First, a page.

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Old January 31st, 2013, 10:37 PM
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As I said, Carnival tried this same approach several years ago and it didn't work for several reasons. First, their sales went down. While they thought they could try to circumvent the agents and make more money, the opposite happened. Also, they were getting more calls to their Call Centers and passengers became extremely frustrated because the people on the other end of the phone were more interested in making the sale than in providing a service and answering all the many questions people have, especially first-time cruisers. An agent will not hesitate to spend time helping the client understand all the ins and outs of cruising. We'll spend an hour or two with them answering all their questions and talking to them about the various ports. Whereas these people in the Call Centers have never been on a cruise and know absolutely nothing about the ports. Their job is to sell - nothing more.

Which brings us to the number two reason; their Call Center staff became overwhelmed and they could not answer alot of the questions. This caused alot of complaints from passengers and lost sales due to frustrated clients, so they had to hire more staff and more supervisors. And those who were tasked with helping clients with problems became even more overwhelmed and it caused a downward spiral. Even those who thought they could just simply book directly on Carnival's website and bypass all the drama encountered problems and frustration not previously realized.

So thinking this strategy will make it better for passengers or that nothing will change for those who don't use agents could not be further from the truth. As proven in the past, eventually it will have an impact on everyone and not for the good of anyone.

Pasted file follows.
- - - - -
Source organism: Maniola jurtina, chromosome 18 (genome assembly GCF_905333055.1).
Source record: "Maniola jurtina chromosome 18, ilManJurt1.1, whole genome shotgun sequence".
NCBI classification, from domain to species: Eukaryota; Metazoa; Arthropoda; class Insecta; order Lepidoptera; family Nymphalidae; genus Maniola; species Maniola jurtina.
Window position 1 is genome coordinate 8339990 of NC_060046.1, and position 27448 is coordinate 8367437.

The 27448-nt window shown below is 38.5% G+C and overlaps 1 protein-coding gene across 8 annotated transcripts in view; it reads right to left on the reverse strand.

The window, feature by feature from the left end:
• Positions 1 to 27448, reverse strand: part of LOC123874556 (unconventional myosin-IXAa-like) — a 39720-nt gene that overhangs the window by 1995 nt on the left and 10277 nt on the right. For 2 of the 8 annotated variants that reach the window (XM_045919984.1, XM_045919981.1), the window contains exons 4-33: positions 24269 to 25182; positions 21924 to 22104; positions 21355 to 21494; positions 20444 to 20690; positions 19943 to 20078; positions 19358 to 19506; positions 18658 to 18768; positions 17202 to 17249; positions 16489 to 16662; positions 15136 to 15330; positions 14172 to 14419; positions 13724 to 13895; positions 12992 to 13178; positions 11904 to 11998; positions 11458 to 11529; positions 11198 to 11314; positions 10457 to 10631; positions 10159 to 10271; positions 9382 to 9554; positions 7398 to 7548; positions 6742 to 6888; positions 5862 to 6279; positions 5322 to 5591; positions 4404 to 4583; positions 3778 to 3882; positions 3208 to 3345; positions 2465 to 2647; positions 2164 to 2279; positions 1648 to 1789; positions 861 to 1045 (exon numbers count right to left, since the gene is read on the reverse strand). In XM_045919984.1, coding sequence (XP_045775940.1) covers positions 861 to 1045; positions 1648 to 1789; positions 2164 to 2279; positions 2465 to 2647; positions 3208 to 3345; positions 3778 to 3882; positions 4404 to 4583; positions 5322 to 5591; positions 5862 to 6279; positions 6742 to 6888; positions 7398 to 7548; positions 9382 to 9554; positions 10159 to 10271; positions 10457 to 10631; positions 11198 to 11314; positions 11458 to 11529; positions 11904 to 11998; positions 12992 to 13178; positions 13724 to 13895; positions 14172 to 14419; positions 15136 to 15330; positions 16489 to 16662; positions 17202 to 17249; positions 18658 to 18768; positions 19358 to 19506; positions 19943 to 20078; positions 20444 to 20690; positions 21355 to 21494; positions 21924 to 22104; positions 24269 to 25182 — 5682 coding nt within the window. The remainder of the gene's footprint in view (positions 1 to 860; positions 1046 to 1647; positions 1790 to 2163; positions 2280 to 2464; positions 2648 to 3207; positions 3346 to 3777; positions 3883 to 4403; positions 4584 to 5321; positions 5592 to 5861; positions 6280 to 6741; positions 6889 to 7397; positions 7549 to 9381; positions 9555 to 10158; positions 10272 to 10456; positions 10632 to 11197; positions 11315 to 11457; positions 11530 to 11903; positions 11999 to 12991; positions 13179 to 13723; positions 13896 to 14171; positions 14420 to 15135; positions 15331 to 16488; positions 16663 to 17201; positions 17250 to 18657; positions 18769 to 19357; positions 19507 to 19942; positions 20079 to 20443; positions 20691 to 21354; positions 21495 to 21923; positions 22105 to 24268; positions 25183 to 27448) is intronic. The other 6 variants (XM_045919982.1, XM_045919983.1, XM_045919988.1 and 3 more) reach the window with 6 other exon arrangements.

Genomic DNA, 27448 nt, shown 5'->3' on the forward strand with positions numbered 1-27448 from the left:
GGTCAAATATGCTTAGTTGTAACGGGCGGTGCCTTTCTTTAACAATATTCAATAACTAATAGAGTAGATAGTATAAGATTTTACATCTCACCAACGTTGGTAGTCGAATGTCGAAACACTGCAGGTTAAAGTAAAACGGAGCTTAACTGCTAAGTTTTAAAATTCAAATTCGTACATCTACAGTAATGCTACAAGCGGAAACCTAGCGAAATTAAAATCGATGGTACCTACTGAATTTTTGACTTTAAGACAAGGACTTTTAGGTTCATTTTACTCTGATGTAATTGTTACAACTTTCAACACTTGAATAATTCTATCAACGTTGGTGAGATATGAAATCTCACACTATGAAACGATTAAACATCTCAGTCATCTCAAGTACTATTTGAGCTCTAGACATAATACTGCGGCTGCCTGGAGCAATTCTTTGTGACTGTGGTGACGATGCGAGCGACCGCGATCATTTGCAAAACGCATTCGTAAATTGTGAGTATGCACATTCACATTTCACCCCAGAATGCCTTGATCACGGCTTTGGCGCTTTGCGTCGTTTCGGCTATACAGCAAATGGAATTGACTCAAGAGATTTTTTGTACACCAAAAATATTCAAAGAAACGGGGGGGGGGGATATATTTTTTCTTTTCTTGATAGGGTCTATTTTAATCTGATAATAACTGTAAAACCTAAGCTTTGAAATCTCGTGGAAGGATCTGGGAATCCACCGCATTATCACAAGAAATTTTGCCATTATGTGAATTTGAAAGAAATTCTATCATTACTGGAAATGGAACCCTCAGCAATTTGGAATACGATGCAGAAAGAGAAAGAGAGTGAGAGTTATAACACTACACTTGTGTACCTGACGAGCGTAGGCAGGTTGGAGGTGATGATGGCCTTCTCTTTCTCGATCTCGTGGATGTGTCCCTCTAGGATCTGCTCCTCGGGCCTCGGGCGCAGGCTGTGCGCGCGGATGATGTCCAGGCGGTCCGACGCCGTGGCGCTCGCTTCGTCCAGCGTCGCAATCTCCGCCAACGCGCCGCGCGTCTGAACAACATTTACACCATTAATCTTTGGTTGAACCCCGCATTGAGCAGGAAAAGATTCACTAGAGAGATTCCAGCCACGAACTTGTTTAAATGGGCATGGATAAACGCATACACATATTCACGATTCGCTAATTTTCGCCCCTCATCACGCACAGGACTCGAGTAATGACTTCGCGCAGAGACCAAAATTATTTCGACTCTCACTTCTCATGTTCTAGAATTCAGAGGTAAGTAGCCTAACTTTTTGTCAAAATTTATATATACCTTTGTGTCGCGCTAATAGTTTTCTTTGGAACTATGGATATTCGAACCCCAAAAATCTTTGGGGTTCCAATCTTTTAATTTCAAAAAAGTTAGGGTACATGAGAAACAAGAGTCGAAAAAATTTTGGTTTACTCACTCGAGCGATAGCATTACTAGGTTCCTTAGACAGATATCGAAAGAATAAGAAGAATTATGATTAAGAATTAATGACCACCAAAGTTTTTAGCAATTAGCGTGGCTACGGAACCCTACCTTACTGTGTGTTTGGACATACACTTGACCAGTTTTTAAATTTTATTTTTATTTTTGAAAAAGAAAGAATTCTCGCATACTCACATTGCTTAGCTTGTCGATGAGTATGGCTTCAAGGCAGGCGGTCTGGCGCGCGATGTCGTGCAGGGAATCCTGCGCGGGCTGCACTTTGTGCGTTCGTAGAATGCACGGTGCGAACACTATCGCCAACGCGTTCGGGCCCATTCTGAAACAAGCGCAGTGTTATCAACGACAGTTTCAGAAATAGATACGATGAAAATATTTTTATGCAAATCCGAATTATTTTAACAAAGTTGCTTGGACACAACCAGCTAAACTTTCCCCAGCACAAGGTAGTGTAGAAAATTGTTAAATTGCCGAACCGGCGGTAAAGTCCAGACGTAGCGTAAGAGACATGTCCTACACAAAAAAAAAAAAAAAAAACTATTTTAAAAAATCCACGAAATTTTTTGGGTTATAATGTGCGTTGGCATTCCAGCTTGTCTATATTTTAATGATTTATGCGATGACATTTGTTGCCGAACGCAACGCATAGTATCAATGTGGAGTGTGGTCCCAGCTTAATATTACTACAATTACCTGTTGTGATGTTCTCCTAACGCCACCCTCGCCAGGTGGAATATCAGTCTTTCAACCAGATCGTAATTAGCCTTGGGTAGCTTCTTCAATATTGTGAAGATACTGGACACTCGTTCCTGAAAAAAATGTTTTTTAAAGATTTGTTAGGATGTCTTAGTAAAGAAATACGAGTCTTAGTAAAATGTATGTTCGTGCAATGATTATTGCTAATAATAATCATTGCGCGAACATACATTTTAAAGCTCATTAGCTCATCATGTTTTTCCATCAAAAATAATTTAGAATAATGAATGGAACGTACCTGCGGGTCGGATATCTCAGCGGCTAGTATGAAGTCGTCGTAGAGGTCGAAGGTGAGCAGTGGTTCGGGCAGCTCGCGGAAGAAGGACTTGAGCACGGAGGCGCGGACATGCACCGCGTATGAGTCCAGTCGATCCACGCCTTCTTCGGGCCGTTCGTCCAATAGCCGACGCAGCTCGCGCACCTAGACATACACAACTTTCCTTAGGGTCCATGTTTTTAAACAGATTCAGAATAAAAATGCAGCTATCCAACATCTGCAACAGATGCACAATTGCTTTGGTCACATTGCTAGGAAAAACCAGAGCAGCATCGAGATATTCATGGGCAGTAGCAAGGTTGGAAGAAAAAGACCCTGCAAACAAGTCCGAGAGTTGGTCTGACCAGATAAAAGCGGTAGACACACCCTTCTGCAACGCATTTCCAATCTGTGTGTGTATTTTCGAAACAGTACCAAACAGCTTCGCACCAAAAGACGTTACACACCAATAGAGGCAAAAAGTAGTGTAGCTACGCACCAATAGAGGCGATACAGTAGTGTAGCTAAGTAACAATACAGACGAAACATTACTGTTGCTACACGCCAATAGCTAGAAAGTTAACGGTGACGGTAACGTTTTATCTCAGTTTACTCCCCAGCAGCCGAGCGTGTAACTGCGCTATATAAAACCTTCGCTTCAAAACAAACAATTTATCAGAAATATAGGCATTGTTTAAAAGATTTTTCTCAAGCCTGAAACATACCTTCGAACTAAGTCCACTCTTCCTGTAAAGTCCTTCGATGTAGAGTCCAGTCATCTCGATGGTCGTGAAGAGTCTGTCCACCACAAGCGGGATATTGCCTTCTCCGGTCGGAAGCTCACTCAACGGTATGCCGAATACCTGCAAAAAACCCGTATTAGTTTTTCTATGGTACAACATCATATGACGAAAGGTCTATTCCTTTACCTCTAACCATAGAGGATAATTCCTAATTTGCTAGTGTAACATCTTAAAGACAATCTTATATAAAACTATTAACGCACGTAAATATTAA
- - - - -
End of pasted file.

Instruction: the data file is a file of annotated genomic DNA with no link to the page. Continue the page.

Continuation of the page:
And third, they lost sales due to clients listening to their travel agents and booking with other cruise lines.

They eventually realized their strategy was causing more problems than it solved as well as damaging their reputation. Even long-time loyal customers were going elsewhere. Carnival learned there is more to the bottom line than just looking at the dollars.

My personal belief is that they feel the current environment has changed and they can now try the same strategy again and expect a different outcome. I think eventually they'll again realize this is a bad strategy. It's amazing how bad press can have an impact on things, so it'll be interesting to see how things play out this time and how long it will take them to realize that this new strategy is as bad as the last time.

Pete
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Travel Agent/Cruise Specialist w/12 yrs exp and 47 Cruises on 11 cruise lines! Favorites: Paul Gauguin - Tahiti: Uniworld River Cruises - Europe; Celebrity Solstice-class ships; Holland America - 12-nights Baltics & Russia; RCCL - 14-nights Greek Isles, Turkey, & Croatia; Holland America - 14-day Alaskan cruisetour; 10-night Canada/New England cruise; 21 days Hawaii w/7-night NCL cruise; Oceania - 25 days in Asia; more than 3 months touring Europe by train. And many all-inclusive resorts!
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